A death of a character, even a suicidal one, is usually defined by the tropes of the genre the book is most aligned with. If the Newford books were mysteries, then Kathy's death wouldn't be suicide — even if it looked like it to all the authorities.
Keeping that in mind, the Newford books are urban fantasy, Newford sits on the border with the faerie lands so it goes to figure that magic will be a part of any book in the series. But Newford isn't, thankfully, the Unseelies vs Seelies, which gives the series more wiggle room in each book for a foray into other genres.
Newford, like Joseph C. Lincoln's fictional towns dotting Cape Cod, has a sentimental feel to it. Even when people are being cursed the narration keeps this oddly nostalgic tone.
In this case, the fantasy element comes in the form of artists being so in tune with their skills, and the magic of the nearby forest, that they have managed to bring their portraits to life — including portraits of themselves, as they sat for each other. Were it not for the wistful reminiscence, the book would read like Stephen King's Duma Key.
But over all, the book with its lengthy flashbacks, long descriptions of the paintings, and the diary entries, is frankly too long and too disjointed.
Peril in Paperback: 03/22/17
Peril in Paperback by Kate Carlisle is the sixth in the Bibliophile mystery series. Brooklyn is at a mansion in Tahoe to help a friend inventory and repair some books. She's there during the owner's fiftieth birthday party and the family tensions thick enough to cut with a knife.
Of course people end up dead. Of course there is a weather related reason why the police can't get there quickly after the first murder and why Brooklyn thus feels compelled to help investigate while they wait.
The house is full of all manor of nostalgic stuff and some fanciful additions like computerized book shelves, secret passageways and holograms. It's also populated with a crowd of awful people with very little in the way of character development.
The book reads like a half hearted homage to And Then There Were None
Saturdays at Sea: 03/21/17
Saturdays at Sea by Jessica Day George, the fifth (and final, per the author's post on GoodReads) of the Castle Glower series sees the royal family on a visit to the Kingdom of Grath for the upcoming wedding on Lilah and Lulath.
They are also there to build the ship from the pieces scrounged from the Castle because the Castle wants it! Since the very beginning, the royal family have been at the beck and call of their Castle — to the point that it picks the next king. So when the Castle tells you to go build the Ship — you do it! (Even if you're not sure how to)
In comparison, the Grathian royal family lives in a more traditional castle — a non-magical one called the Sanctuary. They are instead obsessed with flowers and dogs. Although the Munians of Star vs the Forces of Evil do in fact have magic (the seat of power being held in the form of the wand that the Queen inherits), I couldn't help but picture the Grathian dogs as Star's horde of laser-eye puppies.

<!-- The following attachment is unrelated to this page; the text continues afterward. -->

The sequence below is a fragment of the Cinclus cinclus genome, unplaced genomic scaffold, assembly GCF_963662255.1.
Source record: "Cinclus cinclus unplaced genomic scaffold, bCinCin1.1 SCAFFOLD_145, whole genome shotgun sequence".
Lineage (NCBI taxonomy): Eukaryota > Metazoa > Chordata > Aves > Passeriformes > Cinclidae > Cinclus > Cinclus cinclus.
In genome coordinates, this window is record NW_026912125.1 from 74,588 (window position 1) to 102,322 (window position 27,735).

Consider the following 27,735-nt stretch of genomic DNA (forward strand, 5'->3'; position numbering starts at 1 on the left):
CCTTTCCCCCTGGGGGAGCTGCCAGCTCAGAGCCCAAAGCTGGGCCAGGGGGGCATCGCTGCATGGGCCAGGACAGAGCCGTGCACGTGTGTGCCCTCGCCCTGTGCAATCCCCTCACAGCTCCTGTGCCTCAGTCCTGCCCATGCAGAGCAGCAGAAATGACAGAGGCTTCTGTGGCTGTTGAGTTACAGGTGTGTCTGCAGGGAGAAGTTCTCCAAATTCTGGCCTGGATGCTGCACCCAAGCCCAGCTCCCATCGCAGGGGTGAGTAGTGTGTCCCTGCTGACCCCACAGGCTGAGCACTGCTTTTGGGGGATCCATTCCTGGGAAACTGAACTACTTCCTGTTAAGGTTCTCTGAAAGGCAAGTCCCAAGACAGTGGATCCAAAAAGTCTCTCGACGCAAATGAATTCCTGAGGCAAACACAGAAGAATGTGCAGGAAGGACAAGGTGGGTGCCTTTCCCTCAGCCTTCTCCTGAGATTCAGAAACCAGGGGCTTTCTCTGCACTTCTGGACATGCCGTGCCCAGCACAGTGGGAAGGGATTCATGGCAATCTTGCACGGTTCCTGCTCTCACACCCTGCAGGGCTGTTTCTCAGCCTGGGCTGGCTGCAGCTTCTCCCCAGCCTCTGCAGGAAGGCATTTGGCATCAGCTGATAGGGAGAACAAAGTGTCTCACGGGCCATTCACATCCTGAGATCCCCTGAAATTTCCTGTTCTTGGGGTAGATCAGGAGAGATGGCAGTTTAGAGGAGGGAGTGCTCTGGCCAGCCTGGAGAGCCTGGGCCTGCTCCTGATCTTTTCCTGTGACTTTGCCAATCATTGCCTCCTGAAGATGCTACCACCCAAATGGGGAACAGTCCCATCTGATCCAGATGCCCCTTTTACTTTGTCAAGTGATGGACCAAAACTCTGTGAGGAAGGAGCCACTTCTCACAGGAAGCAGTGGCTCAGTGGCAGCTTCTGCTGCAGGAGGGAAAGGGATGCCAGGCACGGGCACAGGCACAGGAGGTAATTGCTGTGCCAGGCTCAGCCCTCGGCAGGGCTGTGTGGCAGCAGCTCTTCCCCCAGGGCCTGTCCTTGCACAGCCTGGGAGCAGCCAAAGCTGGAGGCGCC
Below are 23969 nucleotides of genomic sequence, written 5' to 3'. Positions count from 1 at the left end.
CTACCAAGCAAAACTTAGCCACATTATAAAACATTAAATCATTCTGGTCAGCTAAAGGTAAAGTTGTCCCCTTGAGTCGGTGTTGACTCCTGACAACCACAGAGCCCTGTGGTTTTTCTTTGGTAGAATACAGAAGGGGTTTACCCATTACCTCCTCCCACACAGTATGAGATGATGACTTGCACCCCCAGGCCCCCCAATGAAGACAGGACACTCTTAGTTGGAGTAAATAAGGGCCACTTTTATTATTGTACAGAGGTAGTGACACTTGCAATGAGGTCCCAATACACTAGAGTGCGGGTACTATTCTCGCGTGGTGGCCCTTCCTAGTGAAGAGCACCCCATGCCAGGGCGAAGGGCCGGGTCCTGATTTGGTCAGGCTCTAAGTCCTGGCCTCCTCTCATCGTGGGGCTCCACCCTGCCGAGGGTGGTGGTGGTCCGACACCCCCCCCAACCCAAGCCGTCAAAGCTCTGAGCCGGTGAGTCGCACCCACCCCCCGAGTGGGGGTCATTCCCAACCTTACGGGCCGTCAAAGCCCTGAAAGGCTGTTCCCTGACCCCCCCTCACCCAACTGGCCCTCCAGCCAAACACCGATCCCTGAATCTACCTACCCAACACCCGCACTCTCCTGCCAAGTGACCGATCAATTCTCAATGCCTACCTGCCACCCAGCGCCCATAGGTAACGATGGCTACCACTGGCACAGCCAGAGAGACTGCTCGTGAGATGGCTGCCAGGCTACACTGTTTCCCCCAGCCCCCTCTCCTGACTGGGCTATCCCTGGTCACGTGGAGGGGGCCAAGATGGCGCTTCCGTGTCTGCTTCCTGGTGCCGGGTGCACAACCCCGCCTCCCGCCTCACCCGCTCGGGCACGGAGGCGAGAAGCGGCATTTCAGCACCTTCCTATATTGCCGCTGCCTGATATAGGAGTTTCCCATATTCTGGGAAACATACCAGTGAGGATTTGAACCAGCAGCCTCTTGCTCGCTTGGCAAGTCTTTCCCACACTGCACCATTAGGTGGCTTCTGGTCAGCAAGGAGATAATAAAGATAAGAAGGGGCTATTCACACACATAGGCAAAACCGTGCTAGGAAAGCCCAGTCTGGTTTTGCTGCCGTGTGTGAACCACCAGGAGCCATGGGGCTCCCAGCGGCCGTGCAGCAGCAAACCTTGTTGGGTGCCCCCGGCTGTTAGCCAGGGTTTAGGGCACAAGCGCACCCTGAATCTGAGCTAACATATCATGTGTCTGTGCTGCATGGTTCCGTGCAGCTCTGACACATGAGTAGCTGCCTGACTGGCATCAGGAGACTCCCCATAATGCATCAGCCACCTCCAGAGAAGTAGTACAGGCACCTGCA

And maybe that's part of my on-going slight irritation with this series. My own goofy imagination gets in the way of unusual (in a good way) world building of these books. I still find Grathian as understood through the Sleynian language off putting. With an entire kingdom, and therefore maybe a dozen different Grathians with dialog, it was like taking a tour in the Land of the Boov — if they were people living in a seaside community that looks like something out of a painting by Sir John Everett Millais.
Both "languages" are written in English. There is never any sort of snippets of either language as they would be spoken if either were real languages and we could listen in. The Castle Glower family is usually given very down to earth dialog — highlighting their commoner roots, and perhaps to make the book more accessible for the intended audience (middle grade readers).
The Grath, though, are presented as flowery — they like things to excess. Why have one dog, when you can have a hundred? Why have a single flower garden when your entire capital can be covered in flowers? Their language too is "very, O so very". It's both poetical and ungrammatical.
What's never made clear is why they speak this way — or at least, why their language is rendered this way. At first I thought it was because Lulath was trying to hard to impress his future in-laws. Then I thought it was just to make him sound foreign. Now I think it's supposed to be a hint at how Grathian language works.
Rather than giving a good sense of the different kingdoms and their cultures. I would say that of the two, Grath is actually the more fully realized kingdom in that it has a sense of place with a surrounding city, a sense of the people who live there, their artistic sense, their livelihood, etc. For Sleyne, the emphasis has always been on the magical Castle to the point that it's not always clear that there is anyone outside its walls.